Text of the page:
String Quartet in B flat, K458 (Hunt)
String Quartet No.7, Op.108
String Quartet No.2, Op.68
Royal String Quartet [Isabella Szalaj-Zimak & Elwira Przybylowska (violins), Marek Czech (viola) & Michal Pepol (cello)]
Reviewed by: Nick Breckenfield
Reviewed: 31 July, 2006
Venue: Cadogan Hall, London
Having appeared in part of one of last year’s Proms Chamber Music recitals (accompanying Sir Thomas Allen in Barber’s “Dover Beach”), the Royal String Quartet from Warsaw – BBC Young Generation Artists and Borletti-Buetoni Trust recipients – returned to Cadogan Hall for a whole concert this year by bringing together birthday boys Mozart and Shostakovich along with the quartet’s Polish compatriot Karol Szymanowski.
Whatever its lithe response to Mozart’s fourth ‘Haydn’ Quartet that opened this recital – with the first movement’s theme nicely characterised – and its spiky explanation of Shostakovich’s most compact quartet, turning back to thoughts of his first wife after the split with his second, it was the Royal Quartet’s sure touch with the music of their homeland, in Szymanowski’s final, Second Quartet that really caught the ear.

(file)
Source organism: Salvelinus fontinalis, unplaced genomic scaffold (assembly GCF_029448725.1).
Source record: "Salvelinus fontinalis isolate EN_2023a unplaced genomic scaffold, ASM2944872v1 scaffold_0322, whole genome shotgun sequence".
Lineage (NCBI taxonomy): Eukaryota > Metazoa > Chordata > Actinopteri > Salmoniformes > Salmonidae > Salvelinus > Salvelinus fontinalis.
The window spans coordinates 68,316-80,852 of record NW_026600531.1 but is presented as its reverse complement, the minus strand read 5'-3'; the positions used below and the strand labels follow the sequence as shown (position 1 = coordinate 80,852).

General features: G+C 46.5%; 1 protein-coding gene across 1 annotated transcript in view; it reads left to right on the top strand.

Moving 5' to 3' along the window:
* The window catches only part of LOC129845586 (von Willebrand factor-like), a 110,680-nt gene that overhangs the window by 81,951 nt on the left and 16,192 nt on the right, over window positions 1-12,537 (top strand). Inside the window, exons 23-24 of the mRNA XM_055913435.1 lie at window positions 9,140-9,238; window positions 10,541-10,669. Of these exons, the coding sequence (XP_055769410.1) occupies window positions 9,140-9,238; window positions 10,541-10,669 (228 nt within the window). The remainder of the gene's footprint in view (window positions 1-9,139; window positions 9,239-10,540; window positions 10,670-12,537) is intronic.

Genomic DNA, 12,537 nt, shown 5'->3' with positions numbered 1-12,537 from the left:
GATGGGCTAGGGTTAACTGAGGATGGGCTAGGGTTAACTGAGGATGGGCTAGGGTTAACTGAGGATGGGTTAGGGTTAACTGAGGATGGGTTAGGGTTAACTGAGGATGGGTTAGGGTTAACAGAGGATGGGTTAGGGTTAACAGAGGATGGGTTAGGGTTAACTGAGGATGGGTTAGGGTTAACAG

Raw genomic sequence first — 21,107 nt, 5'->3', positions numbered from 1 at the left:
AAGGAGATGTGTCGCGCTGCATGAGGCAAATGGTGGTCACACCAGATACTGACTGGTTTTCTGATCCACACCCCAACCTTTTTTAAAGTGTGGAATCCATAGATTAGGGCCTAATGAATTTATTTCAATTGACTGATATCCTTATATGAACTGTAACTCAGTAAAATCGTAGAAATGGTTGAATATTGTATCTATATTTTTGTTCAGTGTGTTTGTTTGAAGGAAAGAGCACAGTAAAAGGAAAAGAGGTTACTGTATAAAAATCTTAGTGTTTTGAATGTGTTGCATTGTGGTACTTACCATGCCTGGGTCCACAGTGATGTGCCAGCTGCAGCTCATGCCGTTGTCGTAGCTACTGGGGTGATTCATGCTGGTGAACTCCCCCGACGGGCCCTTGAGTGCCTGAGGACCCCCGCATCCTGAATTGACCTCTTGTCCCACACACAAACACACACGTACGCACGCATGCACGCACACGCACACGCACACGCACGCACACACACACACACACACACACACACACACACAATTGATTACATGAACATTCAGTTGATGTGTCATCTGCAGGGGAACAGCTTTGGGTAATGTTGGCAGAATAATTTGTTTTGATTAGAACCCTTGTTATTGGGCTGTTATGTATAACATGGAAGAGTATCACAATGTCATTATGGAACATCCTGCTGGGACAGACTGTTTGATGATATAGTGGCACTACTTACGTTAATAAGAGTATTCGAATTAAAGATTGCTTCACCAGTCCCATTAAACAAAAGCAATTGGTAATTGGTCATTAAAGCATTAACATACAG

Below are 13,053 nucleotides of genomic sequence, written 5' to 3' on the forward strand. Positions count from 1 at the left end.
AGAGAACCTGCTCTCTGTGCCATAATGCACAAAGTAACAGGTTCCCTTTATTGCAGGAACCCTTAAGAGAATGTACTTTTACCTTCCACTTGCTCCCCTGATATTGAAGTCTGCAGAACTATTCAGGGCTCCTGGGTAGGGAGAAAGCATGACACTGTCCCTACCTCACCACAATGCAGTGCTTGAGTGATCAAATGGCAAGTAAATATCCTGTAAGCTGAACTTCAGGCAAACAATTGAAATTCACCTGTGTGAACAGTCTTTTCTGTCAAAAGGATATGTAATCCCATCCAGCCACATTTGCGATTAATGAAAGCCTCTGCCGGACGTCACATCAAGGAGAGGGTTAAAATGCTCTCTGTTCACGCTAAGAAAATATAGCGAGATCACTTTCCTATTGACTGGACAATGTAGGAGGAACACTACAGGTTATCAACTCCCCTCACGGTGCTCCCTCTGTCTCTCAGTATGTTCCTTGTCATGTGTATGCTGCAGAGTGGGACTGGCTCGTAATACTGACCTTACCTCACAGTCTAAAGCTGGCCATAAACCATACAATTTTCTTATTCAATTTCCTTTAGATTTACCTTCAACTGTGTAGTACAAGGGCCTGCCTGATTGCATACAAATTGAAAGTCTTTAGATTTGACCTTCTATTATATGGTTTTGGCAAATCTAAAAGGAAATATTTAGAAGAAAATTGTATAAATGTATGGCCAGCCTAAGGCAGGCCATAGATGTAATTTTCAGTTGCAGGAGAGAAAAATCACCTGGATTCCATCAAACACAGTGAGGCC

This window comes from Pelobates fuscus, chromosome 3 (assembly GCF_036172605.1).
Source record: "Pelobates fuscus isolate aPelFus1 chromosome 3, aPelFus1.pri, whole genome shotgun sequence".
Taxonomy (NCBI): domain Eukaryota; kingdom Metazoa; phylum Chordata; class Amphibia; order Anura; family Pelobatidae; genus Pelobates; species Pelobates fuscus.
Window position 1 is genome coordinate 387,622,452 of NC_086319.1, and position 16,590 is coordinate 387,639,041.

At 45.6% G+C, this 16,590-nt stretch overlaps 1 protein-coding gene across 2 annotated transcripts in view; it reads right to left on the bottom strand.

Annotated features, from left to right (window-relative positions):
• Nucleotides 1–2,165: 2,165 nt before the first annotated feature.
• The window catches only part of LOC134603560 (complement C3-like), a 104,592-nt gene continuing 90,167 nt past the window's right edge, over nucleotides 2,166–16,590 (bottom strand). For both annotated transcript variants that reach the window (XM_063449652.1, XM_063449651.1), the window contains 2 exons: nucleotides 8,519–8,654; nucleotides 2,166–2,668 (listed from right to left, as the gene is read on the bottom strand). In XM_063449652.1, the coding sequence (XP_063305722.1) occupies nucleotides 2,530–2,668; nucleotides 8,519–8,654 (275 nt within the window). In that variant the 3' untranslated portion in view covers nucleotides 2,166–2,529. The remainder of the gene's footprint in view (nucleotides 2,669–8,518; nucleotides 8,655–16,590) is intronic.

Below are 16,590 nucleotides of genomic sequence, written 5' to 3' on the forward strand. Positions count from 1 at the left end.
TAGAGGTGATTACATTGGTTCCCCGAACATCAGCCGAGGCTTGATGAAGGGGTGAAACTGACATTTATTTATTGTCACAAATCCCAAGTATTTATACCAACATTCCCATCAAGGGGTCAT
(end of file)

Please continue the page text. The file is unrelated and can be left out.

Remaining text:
Cellist Michal Pepol helped Stephanie Hughes introduce the Szymanowski, remarking that it is steeped in folk melodies, particularly those of the Tatras Mountains.
Szymanowski’s shimmering soundworld was a world away from Mozart’s sheer classicism and Shostakovich’s introverted and heartfelt memories. We perhaps would most liken it to Bartók or Janáček, from around the same time, but whatever the similarities, there are also significant differences, which transported the Cadogan Hall audience onto another plain.
There’s more Szymanowski this week, at big-sister venue the Royal Albert Hall on Friday, with another Pole Piotr Anderszewski playing the Sinfonia Concertante (Symphony No 4) and, building to the season’s climax, Frank Peter Zimmermann in the First Violin Concerto with Simon Rattle and Berliner Philharmoniker. Don’t miss either – and keep an eye out for the Royal String Quartet.